Leapin’ Lizards

  Credit: Yoel Stuart

Credit: Yoel Stuart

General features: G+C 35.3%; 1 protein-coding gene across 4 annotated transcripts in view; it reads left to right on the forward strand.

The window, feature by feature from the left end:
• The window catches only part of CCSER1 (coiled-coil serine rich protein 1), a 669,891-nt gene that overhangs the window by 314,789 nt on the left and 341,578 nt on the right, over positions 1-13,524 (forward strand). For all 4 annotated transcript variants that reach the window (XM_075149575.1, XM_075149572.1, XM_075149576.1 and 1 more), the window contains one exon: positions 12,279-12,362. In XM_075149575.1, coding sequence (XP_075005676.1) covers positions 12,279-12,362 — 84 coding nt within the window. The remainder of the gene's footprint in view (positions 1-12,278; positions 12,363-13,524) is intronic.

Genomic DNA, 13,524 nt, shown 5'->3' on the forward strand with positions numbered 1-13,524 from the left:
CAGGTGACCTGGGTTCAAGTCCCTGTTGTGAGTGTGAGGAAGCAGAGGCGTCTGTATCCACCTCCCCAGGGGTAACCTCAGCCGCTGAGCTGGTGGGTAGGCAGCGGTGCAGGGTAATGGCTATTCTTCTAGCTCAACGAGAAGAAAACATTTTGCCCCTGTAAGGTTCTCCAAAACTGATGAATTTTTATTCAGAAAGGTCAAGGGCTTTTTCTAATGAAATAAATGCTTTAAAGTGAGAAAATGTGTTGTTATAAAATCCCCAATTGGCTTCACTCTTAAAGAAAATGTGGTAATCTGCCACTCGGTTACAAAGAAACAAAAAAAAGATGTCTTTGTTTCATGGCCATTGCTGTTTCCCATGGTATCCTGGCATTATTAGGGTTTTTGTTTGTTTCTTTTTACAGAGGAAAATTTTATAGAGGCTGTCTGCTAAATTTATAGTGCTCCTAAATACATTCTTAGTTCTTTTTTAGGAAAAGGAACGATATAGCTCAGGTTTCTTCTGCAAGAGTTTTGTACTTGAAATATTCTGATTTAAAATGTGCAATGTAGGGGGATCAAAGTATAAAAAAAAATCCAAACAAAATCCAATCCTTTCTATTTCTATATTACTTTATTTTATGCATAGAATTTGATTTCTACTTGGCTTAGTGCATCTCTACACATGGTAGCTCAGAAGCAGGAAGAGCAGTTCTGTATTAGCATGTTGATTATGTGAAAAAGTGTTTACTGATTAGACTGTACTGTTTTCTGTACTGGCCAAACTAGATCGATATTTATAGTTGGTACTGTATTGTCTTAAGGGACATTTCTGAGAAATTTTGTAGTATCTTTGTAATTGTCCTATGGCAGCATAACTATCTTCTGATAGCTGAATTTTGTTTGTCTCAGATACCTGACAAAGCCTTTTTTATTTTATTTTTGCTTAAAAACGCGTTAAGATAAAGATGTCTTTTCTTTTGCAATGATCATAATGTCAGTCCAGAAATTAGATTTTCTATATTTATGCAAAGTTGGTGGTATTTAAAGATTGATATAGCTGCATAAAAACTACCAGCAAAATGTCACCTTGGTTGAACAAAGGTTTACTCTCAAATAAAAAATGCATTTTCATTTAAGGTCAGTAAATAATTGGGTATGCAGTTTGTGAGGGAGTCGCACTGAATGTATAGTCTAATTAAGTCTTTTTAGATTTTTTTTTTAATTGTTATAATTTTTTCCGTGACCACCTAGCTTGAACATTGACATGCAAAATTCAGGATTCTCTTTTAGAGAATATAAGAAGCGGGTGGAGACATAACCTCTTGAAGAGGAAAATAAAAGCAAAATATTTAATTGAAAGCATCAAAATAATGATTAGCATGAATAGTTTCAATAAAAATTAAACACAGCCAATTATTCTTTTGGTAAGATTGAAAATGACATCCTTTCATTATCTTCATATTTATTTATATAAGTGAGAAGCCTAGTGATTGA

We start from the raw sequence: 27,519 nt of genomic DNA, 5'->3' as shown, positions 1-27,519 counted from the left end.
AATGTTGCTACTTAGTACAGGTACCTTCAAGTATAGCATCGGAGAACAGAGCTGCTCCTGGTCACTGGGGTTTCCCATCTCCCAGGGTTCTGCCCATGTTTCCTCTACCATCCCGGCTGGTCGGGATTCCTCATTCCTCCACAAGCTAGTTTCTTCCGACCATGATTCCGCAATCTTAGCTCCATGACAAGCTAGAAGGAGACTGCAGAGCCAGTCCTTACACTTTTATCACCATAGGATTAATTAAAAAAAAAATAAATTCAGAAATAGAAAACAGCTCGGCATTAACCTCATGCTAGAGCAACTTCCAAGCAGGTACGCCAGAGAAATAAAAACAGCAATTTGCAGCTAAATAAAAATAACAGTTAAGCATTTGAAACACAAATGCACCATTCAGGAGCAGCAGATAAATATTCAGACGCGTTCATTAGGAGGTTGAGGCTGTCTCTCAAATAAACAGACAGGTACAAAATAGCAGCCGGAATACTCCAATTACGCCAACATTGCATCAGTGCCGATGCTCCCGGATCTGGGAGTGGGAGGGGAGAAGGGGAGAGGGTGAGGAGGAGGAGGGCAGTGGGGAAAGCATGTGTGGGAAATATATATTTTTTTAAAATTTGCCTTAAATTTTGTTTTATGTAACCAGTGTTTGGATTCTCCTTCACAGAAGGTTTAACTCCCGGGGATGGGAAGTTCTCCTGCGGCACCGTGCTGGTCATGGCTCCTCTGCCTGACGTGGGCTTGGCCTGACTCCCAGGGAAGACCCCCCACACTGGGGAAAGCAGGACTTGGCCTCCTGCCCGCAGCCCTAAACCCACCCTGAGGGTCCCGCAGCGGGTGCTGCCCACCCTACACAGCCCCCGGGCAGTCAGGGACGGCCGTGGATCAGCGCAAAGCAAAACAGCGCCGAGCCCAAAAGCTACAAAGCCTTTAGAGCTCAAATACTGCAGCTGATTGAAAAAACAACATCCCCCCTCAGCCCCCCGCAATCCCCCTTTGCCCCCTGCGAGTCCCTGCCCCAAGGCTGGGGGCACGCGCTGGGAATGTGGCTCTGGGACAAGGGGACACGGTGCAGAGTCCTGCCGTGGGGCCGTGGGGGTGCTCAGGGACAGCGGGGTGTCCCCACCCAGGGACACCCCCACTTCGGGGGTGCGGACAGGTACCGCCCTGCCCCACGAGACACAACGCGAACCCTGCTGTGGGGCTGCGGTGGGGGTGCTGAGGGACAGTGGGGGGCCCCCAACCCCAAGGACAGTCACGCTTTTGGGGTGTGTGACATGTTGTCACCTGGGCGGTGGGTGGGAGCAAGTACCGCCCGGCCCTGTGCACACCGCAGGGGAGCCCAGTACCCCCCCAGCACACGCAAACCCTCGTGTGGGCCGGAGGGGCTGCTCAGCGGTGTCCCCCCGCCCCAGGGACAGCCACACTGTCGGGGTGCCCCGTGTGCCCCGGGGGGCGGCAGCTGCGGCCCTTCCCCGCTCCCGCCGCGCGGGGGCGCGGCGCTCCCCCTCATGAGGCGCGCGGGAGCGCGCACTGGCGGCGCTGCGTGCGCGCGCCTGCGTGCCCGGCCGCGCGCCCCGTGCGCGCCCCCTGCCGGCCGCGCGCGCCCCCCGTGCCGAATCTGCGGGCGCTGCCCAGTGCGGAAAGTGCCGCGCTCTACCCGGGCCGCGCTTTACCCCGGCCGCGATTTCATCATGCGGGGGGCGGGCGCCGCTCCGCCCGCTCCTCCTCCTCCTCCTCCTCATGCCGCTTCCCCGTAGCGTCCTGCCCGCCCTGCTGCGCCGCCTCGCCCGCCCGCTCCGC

On small islands in Florida, a native species of green anole lizards quickly changed behavior—and more—after an invasive species of brown anole lizards came to inhabit the same islands. UT Austin postdoctoral researcher Yoel Stuart observed the green anoles perching higher in trees, as they competed for food and space with the newcomers (and maybe also because brown anoles eat green anole hatchlings). In just 15 generations or about 20 years, the green anoles had rapidly evolved to become better at gripping the higher-up branches, with larger toe pads that helped their feet to cling. “The speed of the evolutionary response surprised us,” Stuart says, “but it reinforced the growing notion that, when survival and reproduction depend on it, evolution can take place in just a few generations.”